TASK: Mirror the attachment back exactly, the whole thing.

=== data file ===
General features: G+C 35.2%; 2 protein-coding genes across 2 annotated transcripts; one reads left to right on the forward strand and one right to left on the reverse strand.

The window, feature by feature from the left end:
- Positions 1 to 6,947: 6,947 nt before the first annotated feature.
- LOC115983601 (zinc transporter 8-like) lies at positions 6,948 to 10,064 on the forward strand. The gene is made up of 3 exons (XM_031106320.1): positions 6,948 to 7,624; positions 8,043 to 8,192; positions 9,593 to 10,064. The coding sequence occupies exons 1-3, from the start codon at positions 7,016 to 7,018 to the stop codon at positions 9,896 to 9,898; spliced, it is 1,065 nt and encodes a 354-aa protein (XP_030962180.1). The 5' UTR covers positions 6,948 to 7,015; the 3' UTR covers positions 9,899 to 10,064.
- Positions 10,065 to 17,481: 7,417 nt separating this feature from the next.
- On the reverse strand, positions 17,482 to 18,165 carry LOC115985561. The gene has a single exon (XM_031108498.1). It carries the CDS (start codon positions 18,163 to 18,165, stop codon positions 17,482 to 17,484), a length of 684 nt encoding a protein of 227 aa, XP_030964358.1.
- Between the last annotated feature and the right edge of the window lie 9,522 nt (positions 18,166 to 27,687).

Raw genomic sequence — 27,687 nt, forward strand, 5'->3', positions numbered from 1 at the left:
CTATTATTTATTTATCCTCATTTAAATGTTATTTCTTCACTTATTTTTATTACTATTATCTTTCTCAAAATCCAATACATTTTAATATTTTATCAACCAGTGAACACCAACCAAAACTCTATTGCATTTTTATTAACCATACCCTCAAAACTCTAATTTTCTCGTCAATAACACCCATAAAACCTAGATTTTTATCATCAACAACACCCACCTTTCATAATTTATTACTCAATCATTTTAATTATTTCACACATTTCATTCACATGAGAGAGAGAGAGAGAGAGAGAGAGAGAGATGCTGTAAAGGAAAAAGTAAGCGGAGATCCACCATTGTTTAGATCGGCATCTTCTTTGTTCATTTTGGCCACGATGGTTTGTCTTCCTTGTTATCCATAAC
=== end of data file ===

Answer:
General features: G+C 35.2%; 2 protein-coding genes across 2 annotated transcripts; one reads left to right on the forward strand and one right to left on the reverse strand.

The window, feature by feature from the left end:
- Positions 1 to 6,947: 6,947 nt before the first annotated feature.
- LOC115983601 (zinc transporter 8-like) lies at positions 6,948 to 10,064 on the forward strand. The gene is made up of 3 exons (XM_031106320.1): positions 6,948 to 7,624; positions 8,043 to 8,192; positions 9,593 to 10,064. The coding sequence occupies exons 1-3, from the start codon at positions 7,016 to 7,018 to the stop codon at positions 9,896 to 9,898; spliced, it is 1,065 nt and encodes a 354-aa protein (XP_030962180.1). The 5' UTR covers positions 6,948 to 7,015; the 3' UTR covers positions 9,899 to 10,064.
- Positions 10,065 to 17,481: 7,417 nt separating this feature from the next.
- On the reverse strand, positions 17,482 to 18,165 carry LOC115985561. The gene has a single exon (XM_031108498.1). It carries the CDS (start codon positions 18,163 to 18,165, stop codon positions 17,482 to 17,484), a length of 684 nt encoding a protein of 227 aa, XP_030964358.1.
- Between the last annotated feature and the right edge of the window lie 9,522 nt (positions 18,166 to 27,687).

Raw genomic sequence — 27,687 nt, forward strand, 5'->3', positions numbered from 1 at the left:
CTATTATTTATTTATCCTCATTTAAATGTTATTTCTTCACTTATTTTTATTACTATTATCTTTCTCAAAATCCAATACATTTTAATATTTTATCAACCAGTGAACACCAACCAAAACTCTATTGCATTTTTATTAACCATACCCTCAAAACTCTAATTTTCTCGTCAATAACACCCATAAAACCTAGATTTTTATCATCAACAACACCCACCTTTCATAATTTATTACTCAATCATTTTAATTATTTCACACATTTCATTCACATGAGAGAGAGAGAGAGAGAGAGAGAGAGAGATGCTGTAAAGGAAAAAGTAAGCGGAGATCCACCATTGTTTAGATCGGCATCTTCTTTGTTCATTTTGGCCACGATGGTTTGTCTTCCTTGTTATCCATAAC